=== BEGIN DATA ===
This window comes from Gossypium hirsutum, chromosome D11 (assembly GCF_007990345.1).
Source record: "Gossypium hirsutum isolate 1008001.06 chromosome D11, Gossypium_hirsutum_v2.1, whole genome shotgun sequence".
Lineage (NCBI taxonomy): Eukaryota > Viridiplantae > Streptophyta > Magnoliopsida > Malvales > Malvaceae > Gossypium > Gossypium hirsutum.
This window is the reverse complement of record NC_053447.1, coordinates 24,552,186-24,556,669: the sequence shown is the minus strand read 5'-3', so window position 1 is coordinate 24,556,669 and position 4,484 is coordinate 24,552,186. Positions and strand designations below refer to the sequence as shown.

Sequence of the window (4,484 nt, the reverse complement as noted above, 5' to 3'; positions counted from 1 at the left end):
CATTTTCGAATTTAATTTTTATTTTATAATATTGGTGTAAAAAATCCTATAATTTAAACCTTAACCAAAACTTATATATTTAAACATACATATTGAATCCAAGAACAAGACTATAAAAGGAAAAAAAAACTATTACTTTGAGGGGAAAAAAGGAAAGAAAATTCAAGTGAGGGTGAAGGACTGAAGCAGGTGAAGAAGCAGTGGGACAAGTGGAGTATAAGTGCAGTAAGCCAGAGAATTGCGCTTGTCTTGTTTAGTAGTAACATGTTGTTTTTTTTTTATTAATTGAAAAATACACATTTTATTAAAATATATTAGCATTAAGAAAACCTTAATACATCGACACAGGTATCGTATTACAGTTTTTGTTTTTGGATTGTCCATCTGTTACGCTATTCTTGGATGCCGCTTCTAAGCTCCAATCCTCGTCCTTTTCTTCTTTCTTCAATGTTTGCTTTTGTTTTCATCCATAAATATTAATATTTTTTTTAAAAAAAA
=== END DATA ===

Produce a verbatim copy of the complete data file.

This window comes from Gossypium hirsutum, chromosome D11 (assembly GCF_007990345.1).
Source record: "Gossypium hirsutum isolate 1008001.06 chromosome D11, Gossypium_hirsutum_v2.1, whole genome shotgun sequence".
Lineage (NCBI taxonomy): Eukaryota > Viridiplantae > Streptophyta > Magnoliopsida > Malvales > Malvaceae > Gossypium > Gossypium hirsutum.
This window is the reverse complement of record NC_053447.1, coordinates 24,552,186-24,556,669: the sequence shown is the minus strand read 5'-3', so window position 1 is coordinate 24,556,669 and position 4,484 is coordinate 24,552,186. Positions and strand designations below refer to the sequence as shown.

Sequence of the window (4,484 nt, the reverse complement as noted above, 5' to 3'; positions counted from 1 at the left end):
CATTTTCGAATTTAATTTTTATTTTATAATATTGGTGTAAAAAATCCTATAATTTAAACCTTAACCAAAACTTATATATTTAAACATACATATTGAATCCAAGAACAAGACTATAAAAGGAAAAAAAAACTATTACTTTGAGGGGAAAAAAGGAAAGAAAATTCAAGTGAGGGTGAAGGACTGAAGCAGGTGAAGAAGCAGTGGGACAAGTGGAGTATAAGTGCAGTAAGCCAGAGAATTGCGCTTGTCTTGTTTAGTAGTAACATGTTGTTTTTTTTTTATTAATTGAAAAATACACATTTTATTAAAATATATTAGCATTAAGAAAACCTTAATACATCGACACAGGTATCGTATTACAGTTTTTGTTTTTGGATTGTCCATCTGTTACGCTATTCTTGGATGCCGCTTCTAAGCTCCAATCCTCGTCCTTTTCTTCTTTCTTCAATGTTTGCTTTTGTTTTCATCCATAAATATTAATATTTTTTTTAAAAAAAA